• permit the body corporate, or its agents, to enter the unit in an emergency or at any reasonable hour after giving reasonable notice for purposes including:
    • to view the condition of the unit to ascertain compliance with the owners or occupier’s obligations under the UTA and the body corporate operational rules
    • to maintain or repair infrastructure for services and utilities
    • to maintain or repair common property.

Responsibilities under the Residential Tenancies Act

Under the Residential Tenancies Act, a landlord’s responsibilities to the tenant are to:

  • promptly give written notice of any variation to the body corporate operational rules that affect the tenant
  • make sure the property is clean and tidy before the tenant moves in
  • make sure all the locks work and the property is reasonably secure
  • maintain the property and do any necessary repairs
  • ensure the plumbing, electrical wiring and the structure of the building is safe and working
  • provide adequate water collection and storage for premises without reticulated water supply
  • give 48 hours’ notice to inspect the property – but not more than once every four weeks and only between the hours of 8am and 7pm
  • give 24 hours’ notice to do repairs and do them between the hours of 8am and 7pm.

If you are an owner who rents their unit to a tenant and are absent from New Zealand for three weeks or more, you must appoint an agent to manage the tenancy on your behalf. You must tell your body corporate who the agent is, so they can contact the agent if they have problems with your tenant. You should also tell the tenant, so that they know can contact the agent if a tenancy issue arises.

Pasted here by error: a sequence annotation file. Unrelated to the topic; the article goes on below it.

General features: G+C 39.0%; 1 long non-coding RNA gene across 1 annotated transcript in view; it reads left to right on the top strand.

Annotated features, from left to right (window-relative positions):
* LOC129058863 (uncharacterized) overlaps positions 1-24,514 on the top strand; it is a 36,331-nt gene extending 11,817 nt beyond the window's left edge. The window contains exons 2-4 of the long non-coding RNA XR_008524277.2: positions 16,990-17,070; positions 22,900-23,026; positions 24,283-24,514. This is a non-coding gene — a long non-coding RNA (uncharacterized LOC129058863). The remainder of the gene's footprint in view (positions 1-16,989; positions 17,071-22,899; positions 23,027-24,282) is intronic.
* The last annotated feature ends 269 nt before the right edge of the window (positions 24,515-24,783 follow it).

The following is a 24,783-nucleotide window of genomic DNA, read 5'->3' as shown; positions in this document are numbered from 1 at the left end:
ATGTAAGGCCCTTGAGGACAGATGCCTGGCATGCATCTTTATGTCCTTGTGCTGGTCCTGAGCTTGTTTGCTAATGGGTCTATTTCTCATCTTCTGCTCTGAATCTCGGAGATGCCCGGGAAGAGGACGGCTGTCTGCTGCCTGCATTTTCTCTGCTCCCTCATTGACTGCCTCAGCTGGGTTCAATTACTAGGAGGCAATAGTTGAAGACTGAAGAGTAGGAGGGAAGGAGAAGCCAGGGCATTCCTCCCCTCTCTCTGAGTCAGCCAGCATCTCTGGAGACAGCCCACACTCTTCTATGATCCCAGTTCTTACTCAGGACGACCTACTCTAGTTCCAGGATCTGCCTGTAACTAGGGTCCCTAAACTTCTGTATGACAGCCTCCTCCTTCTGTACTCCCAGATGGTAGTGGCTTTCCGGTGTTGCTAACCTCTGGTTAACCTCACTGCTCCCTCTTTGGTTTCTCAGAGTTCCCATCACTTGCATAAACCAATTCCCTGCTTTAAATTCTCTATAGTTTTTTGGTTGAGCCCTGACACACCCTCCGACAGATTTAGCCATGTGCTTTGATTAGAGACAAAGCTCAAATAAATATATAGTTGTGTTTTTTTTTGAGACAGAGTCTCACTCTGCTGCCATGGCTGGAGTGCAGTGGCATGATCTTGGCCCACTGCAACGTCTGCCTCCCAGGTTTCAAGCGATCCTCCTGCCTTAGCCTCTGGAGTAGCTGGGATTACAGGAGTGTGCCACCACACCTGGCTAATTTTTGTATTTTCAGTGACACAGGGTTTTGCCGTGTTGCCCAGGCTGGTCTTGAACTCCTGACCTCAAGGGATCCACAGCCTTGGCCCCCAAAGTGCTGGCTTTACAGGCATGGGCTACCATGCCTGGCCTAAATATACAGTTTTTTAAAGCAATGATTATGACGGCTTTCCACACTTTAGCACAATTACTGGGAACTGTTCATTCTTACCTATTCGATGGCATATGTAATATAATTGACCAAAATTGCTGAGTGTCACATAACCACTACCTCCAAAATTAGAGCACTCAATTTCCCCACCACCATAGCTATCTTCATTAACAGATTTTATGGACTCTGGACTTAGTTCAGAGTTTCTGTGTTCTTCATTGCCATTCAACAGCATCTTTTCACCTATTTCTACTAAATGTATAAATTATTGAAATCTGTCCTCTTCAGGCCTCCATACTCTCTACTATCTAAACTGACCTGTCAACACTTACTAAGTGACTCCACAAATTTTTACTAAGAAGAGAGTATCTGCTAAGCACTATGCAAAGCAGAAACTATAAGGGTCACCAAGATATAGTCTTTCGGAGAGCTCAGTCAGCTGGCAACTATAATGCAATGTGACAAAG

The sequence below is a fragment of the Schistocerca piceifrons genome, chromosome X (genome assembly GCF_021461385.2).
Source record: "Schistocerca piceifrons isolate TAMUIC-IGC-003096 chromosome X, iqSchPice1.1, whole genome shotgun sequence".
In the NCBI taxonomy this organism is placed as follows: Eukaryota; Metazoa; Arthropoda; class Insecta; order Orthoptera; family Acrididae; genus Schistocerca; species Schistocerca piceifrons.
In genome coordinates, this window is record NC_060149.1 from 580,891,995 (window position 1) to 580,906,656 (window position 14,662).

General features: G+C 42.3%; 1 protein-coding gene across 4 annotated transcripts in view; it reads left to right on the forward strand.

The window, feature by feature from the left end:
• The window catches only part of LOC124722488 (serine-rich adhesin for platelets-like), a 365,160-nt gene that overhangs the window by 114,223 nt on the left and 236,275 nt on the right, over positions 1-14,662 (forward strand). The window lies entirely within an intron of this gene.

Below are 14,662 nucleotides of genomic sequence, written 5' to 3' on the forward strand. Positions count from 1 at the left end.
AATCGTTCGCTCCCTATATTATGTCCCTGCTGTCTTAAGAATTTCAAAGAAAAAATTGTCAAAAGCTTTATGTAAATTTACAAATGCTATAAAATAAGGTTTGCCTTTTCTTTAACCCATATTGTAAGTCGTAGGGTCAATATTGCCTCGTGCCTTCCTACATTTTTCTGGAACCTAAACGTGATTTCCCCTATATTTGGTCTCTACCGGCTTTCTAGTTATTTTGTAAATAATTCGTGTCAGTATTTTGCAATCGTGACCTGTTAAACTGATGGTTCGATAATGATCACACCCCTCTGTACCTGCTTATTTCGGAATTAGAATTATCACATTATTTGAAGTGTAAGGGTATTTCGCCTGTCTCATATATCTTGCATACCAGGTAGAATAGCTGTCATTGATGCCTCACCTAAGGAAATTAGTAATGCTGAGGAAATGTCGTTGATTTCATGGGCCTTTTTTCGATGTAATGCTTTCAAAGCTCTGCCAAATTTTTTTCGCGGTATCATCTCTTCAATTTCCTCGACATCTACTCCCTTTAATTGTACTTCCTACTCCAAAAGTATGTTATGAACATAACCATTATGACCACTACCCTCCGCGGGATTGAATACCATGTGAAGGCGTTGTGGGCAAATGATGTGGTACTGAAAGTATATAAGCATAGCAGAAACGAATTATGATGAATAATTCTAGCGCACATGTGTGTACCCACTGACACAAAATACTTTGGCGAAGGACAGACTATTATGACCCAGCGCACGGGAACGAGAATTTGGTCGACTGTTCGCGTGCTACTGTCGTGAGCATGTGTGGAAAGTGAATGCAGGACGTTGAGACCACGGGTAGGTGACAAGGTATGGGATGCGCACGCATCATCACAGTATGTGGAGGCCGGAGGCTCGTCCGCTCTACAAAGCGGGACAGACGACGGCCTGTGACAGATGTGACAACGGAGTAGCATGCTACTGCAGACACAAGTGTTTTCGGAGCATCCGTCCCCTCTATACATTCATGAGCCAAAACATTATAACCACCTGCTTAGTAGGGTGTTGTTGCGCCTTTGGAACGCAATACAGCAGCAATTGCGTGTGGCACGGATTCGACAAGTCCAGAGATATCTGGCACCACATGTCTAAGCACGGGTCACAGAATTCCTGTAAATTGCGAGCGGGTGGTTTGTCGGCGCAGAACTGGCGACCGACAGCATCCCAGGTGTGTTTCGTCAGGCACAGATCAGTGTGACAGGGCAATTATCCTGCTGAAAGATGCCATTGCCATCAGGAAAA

Responsibilities of tenants

It is important for tenants to know their responsibilities under the UTA, in addition to the RTA when renting a unit in a development. Some of these are listed below:

Responsibilities under the Unit Titles Act

Under the Unit Titles Act a tenant must follow the body corporate rules applying to the unit title development. The default rules (which apply unless amended by the body corporate) state that:

  • an owner or occupier of a unit must not –
    • damage or deface the common property
    • leave rubbish or recycling material on the common property
    • create noise likely to interfere with the use or enjoyment of the unit title development by other owners or occupiers
    • park on the common property unless the body corporate has designated it for car parking, or the body corporate consents
    • interfere with the reasonable use or enjoyment of the common property by other owners or occupiers.
  • an owner or occupier of a unit must dispose of rubbish hygienically and tidily.

A tenant doesn't have the right to go to body corporate meetings (unless the landlord has given you the right to attend and vote on their behalf as a proxy voter) or sit on the body corporate committee. 

Responsibilities under the Residential Tenancies Act

Under the Residential Tenancies Act a tenant must:

  • keep the unit reasonably clean and tidy
  • not disturb the peace, comfort or privacy of other neighbours, or allow anyone else at the unit to do so
  • not damage, or let anyone the tenant has allowed on the premises damage, the property, whether it be on purpose or carelessly
  • not interfere with or stop from working any means of escape from fire, such as smoke alarms
  • not threaten or assault, or permit any other person to threaten or assault another building occupant or neighbour.